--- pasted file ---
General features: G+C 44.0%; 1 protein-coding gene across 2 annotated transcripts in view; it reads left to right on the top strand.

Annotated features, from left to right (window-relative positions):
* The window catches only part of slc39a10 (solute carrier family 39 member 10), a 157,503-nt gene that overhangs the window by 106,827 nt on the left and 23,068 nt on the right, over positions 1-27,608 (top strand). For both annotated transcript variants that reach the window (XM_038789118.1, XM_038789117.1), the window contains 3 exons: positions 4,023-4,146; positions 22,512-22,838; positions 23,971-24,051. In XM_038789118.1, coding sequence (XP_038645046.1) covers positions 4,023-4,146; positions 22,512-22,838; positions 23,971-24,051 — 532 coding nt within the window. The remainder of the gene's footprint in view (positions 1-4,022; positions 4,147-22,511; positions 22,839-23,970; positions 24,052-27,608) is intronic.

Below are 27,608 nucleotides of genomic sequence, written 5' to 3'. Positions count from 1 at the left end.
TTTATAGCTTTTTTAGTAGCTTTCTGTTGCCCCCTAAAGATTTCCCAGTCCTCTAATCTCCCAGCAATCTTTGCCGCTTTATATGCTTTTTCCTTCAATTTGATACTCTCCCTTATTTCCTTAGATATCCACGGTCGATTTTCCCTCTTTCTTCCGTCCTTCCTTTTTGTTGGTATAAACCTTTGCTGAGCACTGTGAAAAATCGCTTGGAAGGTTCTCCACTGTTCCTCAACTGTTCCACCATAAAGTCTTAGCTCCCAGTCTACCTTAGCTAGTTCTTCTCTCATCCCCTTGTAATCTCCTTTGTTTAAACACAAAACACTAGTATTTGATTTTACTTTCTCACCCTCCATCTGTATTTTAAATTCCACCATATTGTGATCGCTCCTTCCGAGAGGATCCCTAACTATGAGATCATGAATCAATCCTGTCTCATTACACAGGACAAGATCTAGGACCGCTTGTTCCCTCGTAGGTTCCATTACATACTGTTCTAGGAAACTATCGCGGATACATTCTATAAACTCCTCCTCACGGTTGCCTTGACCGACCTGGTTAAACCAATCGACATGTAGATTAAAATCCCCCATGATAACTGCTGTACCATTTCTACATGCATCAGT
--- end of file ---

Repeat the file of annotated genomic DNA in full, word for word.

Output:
General features: G+C 44.0%; 1 protein-coding gene across 2 annotated transcripts in view; it reads left to right on the top strand.

Annotated features, from left to right (window-relative positions):
* The window catches only part of slc39a10 (solute carrier family 39 member 10), a 157,503-nt gene that overhangs the window by 106,827 nt on the left and 23,068 nt on the right, over positions 1-27,608 (top strand). For both annotated transcript variants that reach the window (XM_038789118.1, XM_038789117.1), the window contains 3 exons: positions 4,023-4,146; positions 22,512-22,838; positions 23,971-24,051. In XM_038789118.1, coding sequence (XP_038645046.1) covers positions 4,023-4,146; positions 22,512-22,838; positions 23,971-24,051 — 532 coding nt within the window. The remainder of the gene's footprint in view (positions 1-4,022; positions 4,147-22,511; positions 22,839-23,970; positions 24,052-27,608) is intronic.

Below are 27,608 nucleotides of genomic sequence, written 5' to 3'. Positions count from 1 at the left end.
TTTATAGCTTTTTTAGTAGCTTTCTGTTGCCCCCTAAAGATTTCCCAGTCCTCTAATCTCCCAGCAATCTTTGCCGCTTTATATGCTTTTTCCTTCAATTTGATACTCTCCCTTATTTCCTTAGATATCCACGGTCGATTTTCCCTCTTTCTTCCGTCCTTCCTTTTTGTTGGTATAAACCTTTGCTGAGCACTGTGAAAAATCGCTTGGAAGGTTCTCCACTGTTCCTCAACTGTTCCACCATAAAGTCTTAGCTCCCAGTCTACCTTAGCTAGTTCTTCTCTCATCCCCTTGTAATCTCCTTTGTTTAAACACAAAACACTAGTATTTGATTTTACTTTCTCACCCTCCATCTGTATTTTAAATTCCACCATATTGTGATCGCTCCTTCCGAGAGGATCCCTAACTATGAGATCATGAATCAATCCTGTCTCATTACACAGGACAAGATCTAGGACCGCTTGTTCCCTCGTAGGTTCCATTACATACTGTTCTAGGAAACTATCGCGGATACATTCTATAAACTCCTCCTCACGGTTGCCTTGACCGACCTGGTTAAACCAATCGACATGTAGATTAAAATCCCCCATGATAACTGCTGTACCATTTCTACATGCATCAGT